The english language 101
twelve November 2012
The Corruption of the American Dream inside the Great Gatsby
In The Great Gatsby, Fitzgerald illustrates the way the desire for wealth and materialism compels the corruption and decay from the American Wish. Each individual includes a different meaning of the particular American Desire entails; yet , it is usually based upon ideas of self-sufficiency, freedom, and a desire for anything greater. The dreams of making money and starting a family little by little turned into a materialistic eyesight of having a big house, a pleasant car, and a relaxing your life. Many people believe that costly material items are an signal of high achievement. Jay Gatsby, a character inside the novel, is actually a self-made gentleman who earns his money by illegal means. He surrounds him self with magnificent possessions so that they can buy the affection of Daisy Buchanan. Relating to Eileen Sandel, you can't buy close friends. He says that " For some reason, the money that buys the friendship dissolves it, or turns that into anything elseвЂќ (Sandel 94). The " something elseвЂќ however , is what Gatsby ends up creating. He provides an impressive corrupt romance with Daisy that is based on her avarice and cast for materialistic goods. The dreams organised by the characters of The Great Gatsby are often corrupted by way of a quests to obtain money, substantial social status, and high-priced materialistic goods.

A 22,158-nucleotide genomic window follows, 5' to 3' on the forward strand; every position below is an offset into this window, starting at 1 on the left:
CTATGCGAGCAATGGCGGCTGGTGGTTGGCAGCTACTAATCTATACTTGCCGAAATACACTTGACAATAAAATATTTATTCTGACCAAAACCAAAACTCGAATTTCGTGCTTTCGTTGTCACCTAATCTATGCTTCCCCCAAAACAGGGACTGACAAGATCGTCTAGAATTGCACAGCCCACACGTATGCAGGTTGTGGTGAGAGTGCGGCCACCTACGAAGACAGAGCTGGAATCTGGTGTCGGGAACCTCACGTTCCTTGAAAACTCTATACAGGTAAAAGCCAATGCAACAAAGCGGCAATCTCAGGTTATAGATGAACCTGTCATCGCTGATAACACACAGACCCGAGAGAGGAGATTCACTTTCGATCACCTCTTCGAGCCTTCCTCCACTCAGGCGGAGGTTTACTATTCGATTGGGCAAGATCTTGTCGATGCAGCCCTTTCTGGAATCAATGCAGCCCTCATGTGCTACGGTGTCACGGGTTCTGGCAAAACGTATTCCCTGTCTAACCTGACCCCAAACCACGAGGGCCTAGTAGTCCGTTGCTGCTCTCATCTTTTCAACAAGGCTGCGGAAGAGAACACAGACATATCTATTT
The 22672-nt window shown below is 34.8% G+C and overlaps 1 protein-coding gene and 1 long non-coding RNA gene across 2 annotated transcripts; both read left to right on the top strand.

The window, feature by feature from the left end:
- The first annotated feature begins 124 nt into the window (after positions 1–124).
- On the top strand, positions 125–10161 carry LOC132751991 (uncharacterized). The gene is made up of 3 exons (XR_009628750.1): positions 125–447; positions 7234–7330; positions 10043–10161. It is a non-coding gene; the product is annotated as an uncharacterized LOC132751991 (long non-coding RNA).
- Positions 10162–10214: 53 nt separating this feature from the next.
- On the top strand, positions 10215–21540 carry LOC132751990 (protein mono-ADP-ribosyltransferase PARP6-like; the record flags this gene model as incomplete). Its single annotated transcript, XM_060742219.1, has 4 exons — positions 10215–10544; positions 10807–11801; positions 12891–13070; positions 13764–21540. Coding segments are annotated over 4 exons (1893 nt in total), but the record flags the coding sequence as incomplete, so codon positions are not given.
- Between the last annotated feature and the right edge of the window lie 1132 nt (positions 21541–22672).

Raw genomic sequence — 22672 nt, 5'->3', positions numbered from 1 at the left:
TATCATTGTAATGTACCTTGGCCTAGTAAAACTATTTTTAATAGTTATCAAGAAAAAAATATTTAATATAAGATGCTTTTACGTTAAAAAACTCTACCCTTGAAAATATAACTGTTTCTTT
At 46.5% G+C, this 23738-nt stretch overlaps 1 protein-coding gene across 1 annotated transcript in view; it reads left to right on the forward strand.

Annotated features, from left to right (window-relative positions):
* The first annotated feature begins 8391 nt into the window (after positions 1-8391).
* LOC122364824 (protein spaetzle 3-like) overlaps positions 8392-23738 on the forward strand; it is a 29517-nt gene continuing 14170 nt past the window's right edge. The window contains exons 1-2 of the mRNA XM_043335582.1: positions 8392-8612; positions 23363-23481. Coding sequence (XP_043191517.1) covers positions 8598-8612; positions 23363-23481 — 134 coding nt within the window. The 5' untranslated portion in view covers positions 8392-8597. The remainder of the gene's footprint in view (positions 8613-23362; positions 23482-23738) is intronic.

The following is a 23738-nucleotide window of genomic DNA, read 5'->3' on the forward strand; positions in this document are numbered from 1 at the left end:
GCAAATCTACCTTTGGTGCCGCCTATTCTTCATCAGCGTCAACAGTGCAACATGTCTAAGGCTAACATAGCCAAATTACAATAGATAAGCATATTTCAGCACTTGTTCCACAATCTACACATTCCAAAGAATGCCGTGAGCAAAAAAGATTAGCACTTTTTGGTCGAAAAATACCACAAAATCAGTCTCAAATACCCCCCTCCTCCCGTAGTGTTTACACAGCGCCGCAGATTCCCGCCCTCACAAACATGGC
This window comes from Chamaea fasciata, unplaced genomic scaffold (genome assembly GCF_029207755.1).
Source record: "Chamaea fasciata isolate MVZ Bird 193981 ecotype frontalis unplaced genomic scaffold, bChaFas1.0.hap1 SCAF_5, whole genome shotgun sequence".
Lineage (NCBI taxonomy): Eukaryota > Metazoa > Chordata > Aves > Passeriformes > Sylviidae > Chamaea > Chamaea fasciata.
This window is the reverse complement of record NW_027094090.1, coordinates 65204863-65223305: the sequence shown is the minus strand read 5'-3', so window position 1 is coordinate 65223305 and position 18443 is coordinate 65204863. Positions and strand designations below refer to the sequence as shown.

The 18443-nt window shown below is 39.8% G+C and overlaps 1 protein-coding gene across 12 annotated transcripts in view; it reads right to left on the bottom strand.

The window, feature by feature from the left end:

The American Dream can be described as one idea of the good lifestyle. Sandel thinks that in the good lifestyle, people by every different social school interact and cross routes, coming with each other for a " common goodвЂќ (203). This may not be necessarily the case in Fitzgerald's novel. The portrayal of East Egg, West Egg, and the pit of ashes emphasize the between classes. East Eggers are at the best of the social ladder, while the inhabitants of West Egg cannot seem to reach them. The working-class lives in the depressing place dubbed the " area of ashesвЂќ. Nobody functions together, and nobody is considering a...
Offered: Fitzgerald, N. Scott. The Great Gatsby. New York: Scribner, 2005. Print.
Sandel, Michael T. What Money Can 't Buy: the Moral Limits of Market segments. New York: Farrar, 2012. Print.